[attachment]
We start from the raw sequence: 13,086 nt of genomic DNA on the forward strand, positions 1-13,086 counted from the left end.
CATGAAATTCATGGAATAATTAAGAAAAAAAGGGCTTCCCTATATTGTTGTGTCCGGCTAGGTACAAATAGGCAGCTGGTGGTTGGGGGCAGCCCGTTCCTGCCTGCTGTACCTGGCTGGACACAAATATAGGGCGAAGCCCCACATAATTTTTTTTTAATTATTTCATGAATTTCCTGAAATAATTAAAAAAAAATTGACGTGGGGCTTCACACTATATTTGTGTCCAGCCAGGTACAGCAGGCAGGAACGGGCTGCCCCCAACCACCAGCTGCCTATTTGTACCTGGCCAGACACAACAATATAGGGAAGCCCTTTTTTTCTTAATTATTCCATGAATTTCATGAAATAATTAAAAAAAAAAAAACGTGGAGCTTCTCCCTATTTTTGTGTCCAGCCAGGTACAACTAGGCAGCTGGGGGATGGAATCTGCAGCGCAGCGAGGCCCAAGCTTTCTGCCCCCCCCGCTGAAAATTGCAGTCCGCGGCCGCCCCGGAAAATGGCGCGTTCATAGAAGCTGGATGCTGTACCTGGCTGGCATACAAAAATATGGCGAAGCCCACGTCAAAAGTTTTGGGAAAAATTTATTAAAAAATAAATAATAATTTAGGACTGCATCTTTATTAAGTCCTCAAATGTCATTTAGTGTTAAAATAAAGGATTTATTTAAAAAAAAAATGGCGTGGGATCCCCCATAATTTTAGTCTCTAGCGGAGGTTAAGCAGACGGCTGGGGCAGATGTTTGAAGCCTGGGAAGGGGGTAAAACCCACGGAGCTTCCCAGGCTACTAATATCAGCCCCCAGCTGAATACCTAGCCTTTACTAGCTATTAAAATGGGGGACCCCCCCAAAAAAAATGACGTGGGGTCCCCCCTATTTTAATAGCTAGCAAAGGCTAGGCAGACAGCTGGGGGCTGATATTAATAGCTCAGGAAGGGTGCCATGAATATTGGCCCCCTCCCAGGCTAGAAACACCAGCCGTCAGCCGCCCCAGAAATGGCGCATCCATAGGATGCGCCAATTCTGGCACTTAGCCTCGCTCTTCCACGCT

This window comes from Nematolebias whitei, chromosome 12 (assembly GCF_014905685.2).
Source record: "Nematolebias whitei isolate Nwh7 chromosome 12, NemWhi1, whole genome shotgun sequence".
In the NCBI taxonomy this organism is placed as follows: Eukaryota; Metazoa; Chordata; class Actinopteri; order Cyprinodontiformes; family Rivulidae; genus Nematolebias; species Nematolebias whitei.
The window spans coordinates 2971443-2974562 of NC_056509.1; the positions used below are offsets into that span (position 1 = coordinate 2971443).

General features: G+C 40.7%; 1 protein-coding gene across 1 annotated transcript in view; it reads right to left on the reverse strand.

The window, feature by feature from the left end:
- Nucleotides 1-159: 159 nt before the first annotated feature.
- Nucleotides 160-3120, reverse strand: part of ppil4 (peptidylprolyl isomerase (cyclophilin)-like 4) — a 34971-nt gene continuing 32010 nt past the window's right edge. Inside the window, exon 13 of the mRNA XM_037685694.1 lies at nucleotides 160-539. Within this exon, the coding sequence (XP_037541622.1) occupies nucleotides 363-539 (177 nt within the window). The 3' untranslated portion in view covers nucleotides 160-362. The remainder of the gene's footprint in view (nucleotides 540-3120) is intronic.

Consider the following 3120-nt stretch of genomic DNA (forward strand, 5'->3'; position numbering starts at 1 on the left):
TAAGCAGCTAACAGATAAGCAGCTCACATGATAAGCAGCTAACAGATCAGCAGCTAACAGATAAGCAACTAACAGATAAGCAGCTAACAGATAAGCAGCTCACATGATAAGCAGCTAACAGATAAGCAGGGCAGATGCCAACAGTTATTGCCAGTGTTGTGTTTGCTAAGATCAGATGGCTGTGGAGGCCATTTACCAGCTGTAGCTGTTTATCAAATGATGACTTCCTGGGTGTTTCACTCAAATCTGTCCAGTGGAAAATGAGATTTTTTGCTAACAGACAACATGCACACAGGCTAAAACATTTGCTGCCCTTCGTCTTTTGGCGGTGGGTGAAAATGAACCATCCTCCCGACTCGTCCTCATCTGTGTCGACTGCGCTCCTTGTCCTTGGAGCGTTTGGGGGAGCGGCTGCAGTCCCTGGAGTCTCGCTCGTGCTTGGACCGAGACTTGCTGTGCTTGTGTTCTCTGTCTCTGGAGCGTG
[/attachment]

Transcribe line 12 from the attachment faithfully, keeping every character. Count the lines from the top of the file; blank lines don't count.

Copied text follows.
TAAGCAGCTAACAGATAAGCAGCTCACATGATAAGCAGCTAACAGATCAGCAGCTAACAGATAAGCAACTAACAGATAAGCAGCTAACAGATAAGCAGCTCACATGATAAGCAGCTAACAGATAAGCAGGGCAGATGCCAACAGTTATTGCCAGTGTTGTGTTTGCTAAGATCAGATGGCTGTGGAGGCCATTTACCAGCTGTAGCTGTTTATCAAATGATGACTTCCTGGGTGTTTCACTCAAATCTGTCCAGTGGAAAATGAGATTTTTTGCTAACAGACAACATGCACACAGGCTAAAACATTTGCTGCCCTTCGTCTTTTGGCGGTGGGTGAAAATGAACCATCCTCCCGACTCGTCCTCATCTGTGTCGACTGCGCTCCTTGTCCTTGGAGCGTTTGGGGGAGCGGCTGCAGTCCCTGGAGTCTCGCTCGTGCTTGGACCGAGACTTGCTGTGCTTGTGTTCTCTGTCTCTGGAGCGTG